Monday, Sept. 3, 2018 | 2 a.m.
PORTLAND, Ore. — If 18-year NBA veteran Cliff Robinson had been as transparent about his marijuana usage decades ago as he is now, his career may not have been the same.
Speaking solemnly to hundreds of attendees at the annual Cannabis Science Conference, Robinson said he medicated with the plant before practices and games to reduce anxiety.
“If you play 18 years in the NBA and perform over an 82-game schedule, you’re going to deal with anxiety issues and your ability to relax,” said Robinson, who averaged 14 points and five rebounds per game from 1989 to 2007. “Cannabis has always helped me with that.”
Legalized for sale in Oregon since 2014, marijuana has become more widely accepted thanks to similar laws in Nevada and 28 other states across the country.
Eben Britton, who played with the Jacksonville Jaguars and Chicago Bears earlier this decade, said weed helped take the edge off the “avalanche” of pain pills prescribed to him to deal with pain.
Britton, whose career lasted from 2009 to 2014, said the side effects of opiates — Vicodin, Percocet and Celebrex — he used “just to get through the day” led him to marijuana.
Using pot not only helped him relax after the grind of a practice or game, but helped him be more attentive to his wife and daughter before he went to bed, he said.
“I realized very quickly the prescription drugs would make me feel insane,” Britton said. “They made me feel irritable. I’d have cold sweats in the middle of the night with withdrawal symptoms and a knifing sensation in my gut.”
The NFL and NBA are the only two major sports leagues to test for and punish players for relatively low doses of tetrahydrocannabinol (THC), the main psychoactive ingredient in marijuana.
Major League Soccer players are tested for pot, but the league does not punish players whose results fall under the lofty limit of 150 milliliters per nanogram of blood. For comparison’s sake, the legal amount allowed in a person’s blood to determine if they are high at the time of a DUI arrest in Nevada is 2 nanograms per milliliter.
Major League Baseball does not test players for pot unless the league finds “reasonable suspicion” to do so, and the NHL does not list marijuana on its list of banned substances.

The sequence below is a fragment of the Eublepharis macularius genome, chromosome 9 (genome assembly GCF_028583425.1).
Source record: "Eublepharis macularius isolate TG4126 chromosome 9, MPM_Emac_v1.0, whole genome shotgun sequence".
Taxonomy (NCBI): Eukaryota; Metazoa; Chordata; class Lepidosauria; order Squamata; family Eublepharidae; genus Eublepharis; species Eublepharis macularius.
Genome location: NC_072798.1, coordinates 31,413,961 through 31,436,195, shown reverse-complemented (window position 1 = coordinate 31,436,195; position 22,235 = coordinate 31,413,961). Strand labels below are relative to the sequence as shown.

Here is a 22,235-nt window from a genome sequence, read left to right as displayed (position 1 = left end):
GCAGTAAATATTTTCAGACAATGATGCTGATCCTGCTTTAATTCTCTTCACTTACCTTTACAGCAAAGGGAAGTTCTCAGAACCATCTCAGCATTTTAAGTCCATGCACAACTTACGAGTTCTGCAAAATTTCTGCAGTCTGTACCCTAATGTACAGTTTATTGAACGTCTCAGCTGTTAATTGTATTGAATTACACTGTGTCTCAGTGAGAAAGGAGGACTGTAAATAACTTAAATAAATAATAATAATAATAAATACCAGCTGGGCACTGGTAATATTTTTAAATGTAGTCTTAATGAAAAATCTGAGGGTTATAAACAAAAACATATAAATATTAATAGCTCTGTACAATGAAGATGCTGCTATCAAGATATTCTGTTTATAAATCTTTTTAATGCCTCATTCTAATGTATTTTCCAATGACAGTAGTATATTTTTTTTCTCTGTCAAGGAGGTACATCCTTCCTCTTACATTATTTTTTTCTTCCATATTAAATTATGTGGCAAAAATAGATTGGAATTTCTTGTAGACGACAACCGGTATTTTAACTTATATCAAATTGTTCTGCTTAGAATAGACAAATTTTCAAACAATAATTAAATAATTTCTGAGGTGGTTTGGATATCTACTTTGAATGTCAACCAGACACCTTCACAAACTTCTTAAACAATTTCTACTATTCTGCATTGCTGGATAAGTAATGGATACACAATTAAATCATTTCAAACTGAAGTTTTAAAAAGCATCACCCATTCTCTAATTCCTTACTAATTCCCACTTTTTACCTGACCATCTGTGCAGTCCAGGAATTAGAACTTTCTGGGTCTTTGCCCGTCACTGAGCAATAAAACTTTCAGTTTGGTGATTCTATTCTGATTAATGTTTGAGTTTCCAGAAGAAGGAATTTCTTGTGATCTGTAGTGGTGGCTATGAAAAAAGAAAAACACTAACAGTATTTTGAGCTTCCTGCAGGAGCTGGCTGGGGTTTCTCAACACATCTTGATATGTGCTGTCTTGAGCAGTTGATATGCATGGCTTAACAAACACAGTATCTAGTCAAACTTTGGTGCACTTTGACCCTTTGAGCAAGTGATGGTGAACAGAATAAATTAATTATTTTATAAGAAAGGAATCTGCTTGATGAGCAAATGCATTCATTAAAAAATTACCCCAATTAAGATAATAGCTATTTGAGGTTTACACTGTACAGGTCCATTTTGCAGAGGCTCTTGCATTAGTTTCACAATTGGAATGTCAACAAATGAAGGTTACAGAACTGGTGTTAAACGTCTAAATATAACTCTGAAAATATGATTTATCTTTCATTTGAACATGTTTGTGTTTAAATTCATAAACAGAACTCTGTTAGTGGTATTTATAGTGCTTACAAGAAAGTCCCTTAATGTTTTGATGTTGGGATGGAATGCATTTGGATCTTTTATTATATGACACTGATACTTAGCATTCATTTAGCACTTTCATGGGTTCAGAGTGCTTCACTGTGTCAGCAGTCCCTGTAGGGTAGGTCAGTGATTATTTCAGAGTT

Massachusetts physician Uma Dhanabalan called marijuana a “miracle plant” that has had a “powerful impact” on the well-being of athletes both during and after their careers. The Harvard-educated doctor moderated the “Doc and Jocks” panel at the conference.
Other medical professionals at the conference said the plant doesn’t come without its fair share of risk — for athletes and other medical patients.
Kristin Wohlschlagel, a medical researcher from Hawaii, studied more than 1,000 medical marijuana patients across the U.S. over a two-year period to monitor the effect of the plant’s interactions with other medications. Wohlschlagel found that high doses of THC interacting with dozens of prescription medicines causes irreparable liver harm.
Contrary to the popular industry saying that “cannabis has never killed anyone,” Wohlschlagel said one patient she studied died of liver-related causes as a result of a frequent high THC dosage combined with common breast cancer drug, Ribociclib. She advised patients using hormone regulators and blood thinners to stay away from THC and popular cannabinoid CBD, taking no more than daily 25 milligrams of THC and 75 milligrams of CBD when using other prescriptions.
“Marijuana is good at stopping seizures and spasms,” Wohlschlagel said. “But not every illness or medical problem is going to have the targets for THC and CBD.”
Debra Kimless, a doctor from Maryland, found that using one to two milligrams of THC in over 100 patients was “a great success.” Like for any drug, the pot doctors said smaller dosages of marijuana, even for medical usage, are in the best interests of the patient’s long-term health.
“We want to keep the ‘med’ in medicine,” Kimless said. “The goal is to use the least amount.”